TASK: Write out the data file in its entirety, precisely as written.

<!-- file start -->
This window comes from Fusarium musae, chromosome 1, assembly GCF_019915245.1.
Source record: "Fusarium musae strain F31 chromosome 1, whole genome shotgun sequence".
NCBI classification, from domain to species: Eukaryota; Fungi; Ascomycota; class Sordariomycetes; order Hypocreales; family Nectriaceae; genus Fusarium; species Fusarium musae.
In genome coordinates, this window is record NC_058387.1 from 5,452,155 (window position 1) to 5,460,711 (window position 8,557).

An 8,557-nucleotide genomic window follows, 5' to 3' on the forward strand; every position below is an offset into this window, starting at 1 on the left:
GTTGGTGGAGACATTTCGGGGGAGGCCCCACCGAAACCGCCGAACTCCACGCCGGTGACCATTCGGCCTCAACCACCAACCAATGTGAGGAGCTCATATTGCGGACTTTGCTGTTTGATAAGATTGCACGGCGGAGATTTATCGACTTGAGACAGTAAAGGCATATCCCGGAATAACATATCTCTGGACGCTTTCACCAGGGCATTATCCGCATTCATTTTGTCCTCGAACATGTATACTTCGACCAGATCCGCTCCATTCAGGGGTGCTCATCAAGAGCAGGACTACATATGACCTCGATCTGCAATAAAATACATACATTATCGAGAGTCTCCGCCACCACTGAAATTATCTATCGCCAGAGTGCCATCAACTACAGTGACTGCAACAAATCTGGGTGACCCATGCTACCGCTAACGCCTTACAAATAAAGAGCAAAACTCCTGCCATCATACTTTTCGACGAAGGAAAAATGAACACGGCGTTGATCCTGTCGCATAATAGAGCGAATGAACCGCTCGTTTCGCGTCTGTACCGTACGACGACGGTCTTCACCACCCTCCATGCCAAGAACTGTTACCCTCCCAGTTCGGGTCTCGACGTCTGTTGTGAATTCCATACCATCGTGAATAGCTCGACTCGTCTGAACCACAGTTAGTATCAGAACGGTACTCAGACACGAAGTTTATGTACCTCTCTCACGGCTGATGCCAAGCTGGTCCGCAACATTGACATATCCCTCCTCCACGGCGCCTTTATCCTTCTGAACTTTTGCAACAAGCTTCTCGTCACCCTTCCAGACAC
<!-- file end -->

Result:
This window comes from Fusarium musae, chromosome 1, assembly GCF_019915245.1.
Source record: "Fusarium musae strain F31 chromosome 1, whole genome shotgun sequence".
NCBI classification, from domain to species: Eukaryota; Fungi; Ascomycota; class Sordariomycetes; order Hypocreales; family Nectriaceae; genus Fusarium; species Fusarium musae.
In genome coordinates, this window is record NC_058387.1 from 5,452,155 (window position 1) to 5,460,711 (window position 8,557).

An 8,557-nucleotide genomic window follows, 5' to 3' on the forward strand; every position below is an offset into this window, starting at 1 on the left:
GTTGGTGGAGACATTTCGGGGGAGGCCCCACCGAAACCGCCGAACTCCACGCCGGTGACCATTCGGCCTCAACCACCAACCAATGTGAGGAGCTCATATTGCGGACTTTGCTGTTTGATAAGATTGCACGGCGGAGATTTATCGACTTGAGACAGTAAAGGCATATCCCGGAATAACATATCTCTGGACGCTTTCACCAGGGCATTATCCGCATTCATTTTGTCCTCGAACATGTATACTTCGACCAGATCCGCTCCATTCAGGGGTGCTCATCAAGAGCAGGACTACATATGACCTCGATCTGCAATAAAATACATACATTATCGAGAGTCTCCGCCACCACTGAAATTATCTATCGCCAGAGTGCCATCAACTACAGTGACTGCAACAAATCTGGGTGACCCATGCTACCGCTAACGCCTTACAAATAAAGAGCAAAACTCCTGCCATCATACTTTTCGACGAAGGAAAAATGAACACGGCGTTGATCCTGTCGCATAATAGAGCGAATGAACCGCTCGTTTCGCGTCTGTACCGTACGACGACGGTCTTCACCACCCTCCATGCCAAGAACTGTTACCCTCCCAGTTCGGGTCTCGACGTCTGTTGTGAATTCCATACCATCGTGAATAGCTCGACTCGTCTGAACCACAGTTAGTATCAGAACGGTACTCAGACACGAAGTTTATGTACCTCTCTCACGGCTGATGCCAAGCTGGTCCGCAACATTGACATATCCCTCCTCCACGGCGCCTTTATCCTTCTGAACTTTTGCAACAAGCTTCTCGTCACCCTTCCAGACAC